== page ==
The Truth About Altcoins
Have you noticed that as the price of Bitcoin goes up, altcoin prices go up? And have you also noticed that as the price of Bitcoin goes down, altcoin prices go down? This might seem like basic information if you are already a crypto-enthusiast. But perhaps, like myself, you would like to have a deeper understanding of what exactly is happening with the price volatility of alt-coins and why they so closely follow the troughs and peaks of Bitcoin. I also wanted to play around with concepts from traditional economic theory, such as supply and demand, and cross-price elasticity, to help frame what is going on.
What is an Altcoin?
Briefly put, an altcoin is an alternative to Bitcoin. Bitcoin was the first cryptocurrency set up to be ‘magical internet money’. It’s use case was as a currency. An altcoin is a cryptocurrency also using a blockchain for decentralized exchange, but with a different use case or end goal in mind. Sometimes its goal is to be something other than a currency. An altcoin may also improve on Bitcoin, the original cryptocurrency, in some way, such as in speed or the kind of data that is stored in the blockchain other than transactions. (If this content is unfamiliar to you, and you are new to the crypto space, start here.)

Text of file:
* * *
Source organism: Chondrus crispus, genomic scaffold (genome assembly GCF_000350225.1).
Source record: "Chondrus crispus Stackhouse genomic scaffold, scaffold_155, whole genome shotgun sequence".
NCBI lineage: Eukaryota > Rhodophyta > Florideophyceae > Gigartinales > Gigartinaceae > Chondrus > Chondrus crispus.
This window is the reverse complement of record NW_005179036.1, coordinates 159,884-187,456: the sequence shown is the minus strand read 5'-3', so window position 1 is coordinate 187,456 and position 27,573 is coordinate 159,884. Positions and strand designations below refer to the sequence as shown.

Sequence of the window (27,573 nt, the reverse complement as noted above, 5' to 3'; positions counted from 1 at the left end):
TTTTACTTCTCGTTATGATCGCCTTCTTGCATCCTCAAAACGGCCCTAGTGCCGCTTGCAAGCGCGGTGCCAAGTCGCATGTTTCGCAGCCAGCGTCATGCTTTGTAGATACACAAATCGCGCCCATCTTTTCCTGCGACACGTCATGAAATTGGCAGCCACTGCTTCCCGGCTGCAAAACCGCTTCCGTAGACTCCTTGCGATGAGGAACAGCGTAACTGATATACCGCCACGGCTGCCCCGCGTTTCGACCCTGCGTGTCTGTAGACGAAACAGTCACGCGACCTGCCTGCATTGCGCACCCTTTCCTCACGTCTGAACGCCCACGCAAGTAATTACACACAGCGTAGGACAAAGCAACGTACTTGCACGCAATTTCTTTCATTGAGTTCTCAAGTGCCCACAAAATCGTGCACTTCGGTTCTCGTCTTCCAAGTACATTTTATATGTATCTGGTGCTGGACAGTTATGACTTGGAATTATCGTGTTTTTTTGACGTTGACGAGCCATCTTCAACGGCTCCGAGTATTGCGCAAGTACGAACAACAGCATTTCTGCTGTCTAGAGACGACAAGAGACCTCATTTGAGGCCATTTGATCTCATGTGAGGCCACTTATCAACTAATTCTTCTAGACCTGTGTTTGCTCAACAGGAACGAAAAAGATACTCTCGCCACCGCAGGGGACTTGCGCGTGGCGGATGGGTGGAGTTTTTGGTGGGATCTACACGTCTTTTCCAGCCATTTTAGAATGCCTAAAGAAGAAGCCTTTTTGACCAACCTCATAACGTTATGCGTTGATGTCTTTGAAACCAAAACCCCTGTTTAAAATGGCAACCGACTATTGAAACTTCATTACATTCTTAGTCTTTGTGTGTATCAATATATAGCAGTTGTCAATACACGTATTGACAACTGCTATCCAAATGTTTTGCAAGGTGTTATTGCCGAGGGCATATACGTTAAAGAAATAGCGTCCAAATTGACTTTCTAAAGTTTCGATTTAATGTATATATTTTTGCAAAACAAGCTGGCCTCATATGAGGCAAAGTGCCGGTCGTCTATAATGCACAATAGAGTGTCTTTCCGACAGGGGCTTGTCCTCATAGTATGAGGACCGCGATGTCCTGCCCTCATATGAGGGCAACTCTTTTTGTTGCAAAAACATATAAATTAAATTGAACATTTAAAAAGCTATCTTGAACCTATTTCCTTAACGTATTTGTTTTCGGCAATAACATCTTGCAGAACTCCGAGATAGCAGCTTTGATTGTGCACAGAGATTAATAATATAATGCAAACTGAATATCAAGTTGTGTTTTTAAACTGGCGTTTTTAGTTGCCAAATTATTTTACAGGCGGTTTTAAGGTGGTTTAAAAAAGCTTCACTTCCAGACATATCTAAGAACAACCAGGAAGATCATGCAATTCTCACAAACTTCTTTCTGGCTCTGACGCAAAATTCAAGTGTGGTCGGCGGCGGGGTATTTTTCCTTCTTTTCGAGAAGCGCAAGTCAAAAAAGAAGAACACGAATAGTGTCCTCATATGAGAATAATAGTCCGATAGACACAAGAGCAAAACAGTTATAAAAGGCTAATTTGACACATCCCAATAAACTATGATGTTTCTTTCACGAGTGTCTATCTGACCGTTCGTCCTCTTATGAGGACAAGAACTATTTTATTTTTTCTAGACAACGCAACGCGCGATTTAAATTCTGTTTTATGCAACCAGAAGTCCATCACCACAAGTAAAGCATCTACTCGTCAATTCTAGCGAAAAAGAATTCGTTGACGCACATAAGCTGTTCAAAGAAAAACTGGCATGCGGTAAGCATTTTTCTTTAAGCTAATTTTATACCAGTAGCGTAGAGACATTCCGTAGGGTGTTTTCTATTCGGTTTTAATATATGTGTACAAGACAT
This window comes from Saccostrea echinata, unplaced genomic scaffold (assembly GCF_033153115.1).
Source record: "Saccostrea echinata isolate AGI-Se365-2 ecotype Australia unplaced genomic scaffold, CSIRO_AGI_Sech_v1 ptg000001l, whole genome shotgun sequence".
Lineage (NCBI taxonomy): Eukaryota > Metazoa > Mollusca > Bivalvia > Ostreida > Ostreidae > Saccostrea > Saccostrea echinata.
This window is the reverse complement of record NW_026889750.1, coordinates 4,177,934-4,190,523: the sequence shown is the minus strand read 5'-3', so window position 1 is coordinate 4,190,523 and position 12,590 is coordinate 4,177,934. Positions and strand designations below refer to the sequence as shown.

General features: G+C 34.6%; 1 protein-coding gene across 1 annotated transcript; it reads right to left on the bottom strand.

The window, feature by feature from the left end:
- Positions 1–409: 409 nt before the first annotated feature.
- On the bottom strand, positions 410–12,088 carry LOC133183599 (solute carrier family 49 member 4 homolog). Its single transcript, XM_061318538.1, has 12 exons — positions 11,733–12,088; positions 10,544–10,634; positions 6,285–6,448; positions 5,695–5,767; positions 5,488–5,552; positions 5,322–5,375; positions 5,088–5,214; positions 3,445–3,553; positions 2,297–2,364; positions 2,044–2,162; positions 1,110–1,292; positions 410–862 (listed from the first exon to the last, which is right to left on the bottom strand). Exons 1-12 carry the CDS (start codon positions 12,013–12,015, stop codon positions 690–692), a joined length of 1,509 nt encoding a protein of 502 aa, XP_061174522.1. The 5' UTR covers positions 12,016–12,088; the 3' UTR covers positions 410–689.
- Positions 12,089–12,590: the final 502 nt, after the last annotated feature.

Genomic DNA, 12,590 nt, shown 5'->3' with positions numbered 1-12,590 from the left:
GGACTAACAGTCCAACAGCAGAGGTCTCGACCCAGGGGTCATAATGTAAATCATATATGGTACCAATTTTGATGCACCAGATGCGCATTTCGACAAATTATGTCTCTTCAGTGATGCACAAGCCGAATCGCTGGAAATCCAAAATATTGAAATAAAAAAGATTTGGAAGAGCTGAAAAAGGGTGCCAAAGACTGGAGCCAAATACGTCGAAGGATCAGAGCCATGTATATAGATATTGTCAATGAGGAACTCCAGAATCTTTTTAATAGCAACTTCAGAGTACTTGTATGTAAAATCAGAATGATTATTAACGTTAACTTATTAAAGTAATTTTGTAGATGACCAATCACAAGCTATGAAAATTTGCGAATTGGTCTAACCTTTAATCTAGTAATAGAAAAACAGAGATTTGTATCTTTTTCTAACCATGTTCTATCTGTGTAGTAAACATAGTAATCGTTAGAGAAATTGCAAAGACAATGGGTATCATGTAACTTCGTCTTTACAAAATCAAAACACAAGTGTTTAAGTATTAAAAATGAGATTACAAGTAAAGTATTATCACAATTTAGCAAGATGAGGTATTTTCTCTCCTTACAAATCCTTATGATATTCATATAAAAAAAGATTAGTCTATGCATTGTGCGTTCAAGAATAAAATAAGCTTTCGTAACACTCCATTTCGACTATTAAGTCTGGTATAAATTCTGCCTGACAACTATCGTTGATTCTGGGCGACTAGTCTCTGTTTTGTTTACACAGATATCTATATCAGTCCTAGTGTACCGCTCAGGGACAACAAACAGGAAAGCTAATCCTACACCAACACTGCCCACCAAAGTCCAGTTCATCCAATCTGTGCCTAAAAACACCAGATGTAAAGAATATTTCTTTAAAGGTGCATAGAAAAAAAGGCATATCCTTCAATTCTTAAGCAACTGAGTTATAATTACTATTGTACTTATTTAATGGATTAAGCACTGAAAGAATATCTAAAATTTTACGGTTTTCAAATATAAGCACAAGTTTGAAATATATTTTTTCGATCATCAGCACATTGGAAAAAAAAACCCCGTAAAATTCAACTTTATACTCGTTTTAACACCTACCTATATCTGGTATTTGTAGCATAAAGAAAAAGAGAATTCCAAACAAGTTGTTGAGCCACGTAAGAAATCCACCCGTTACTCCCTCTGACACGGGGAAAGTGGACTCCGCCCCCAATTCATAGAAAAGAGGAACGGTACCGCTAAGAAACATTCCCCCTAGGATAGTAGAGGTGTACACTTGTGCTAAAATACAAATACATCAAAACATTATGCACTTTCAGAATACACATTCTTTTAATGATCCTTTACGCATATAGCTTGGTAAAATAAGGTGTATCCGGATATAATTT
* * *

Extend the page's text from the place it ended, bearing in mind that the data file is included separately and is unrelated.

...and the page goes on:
Let’s start with the observable phenomenon. Taking a broad view of the crypto market from 2013, we can see that most cryptocurrencies follow a similar price movement.  And Bitcoin’s oscillations are slightly more stable in their volatility than those of the altcoins that accompany it. The pattern is obvious and is the market indication of an industry that is speculative due to being in its early stages. There have been multiple waves of entry into the market by new coins and new adoption as users discover crypto, each wave larger than the one before. But this growth due to ideation and discovery is not the same as projects actually differentiating themselves to the point of establishing their own economies, independent of Bitcoin. Bitcoin was the forerunner of a new kind of money, allowing a re-energising of existing industries, particularly those in the finance sector. What followed, the generation of alternatives to Bitcoin, altogether created a whole new industry itself. But the fact that altcoin prices follow Bitcoin’s price is the clearest signal that the industry is still speculative. But how exactly does that work and what does that mean?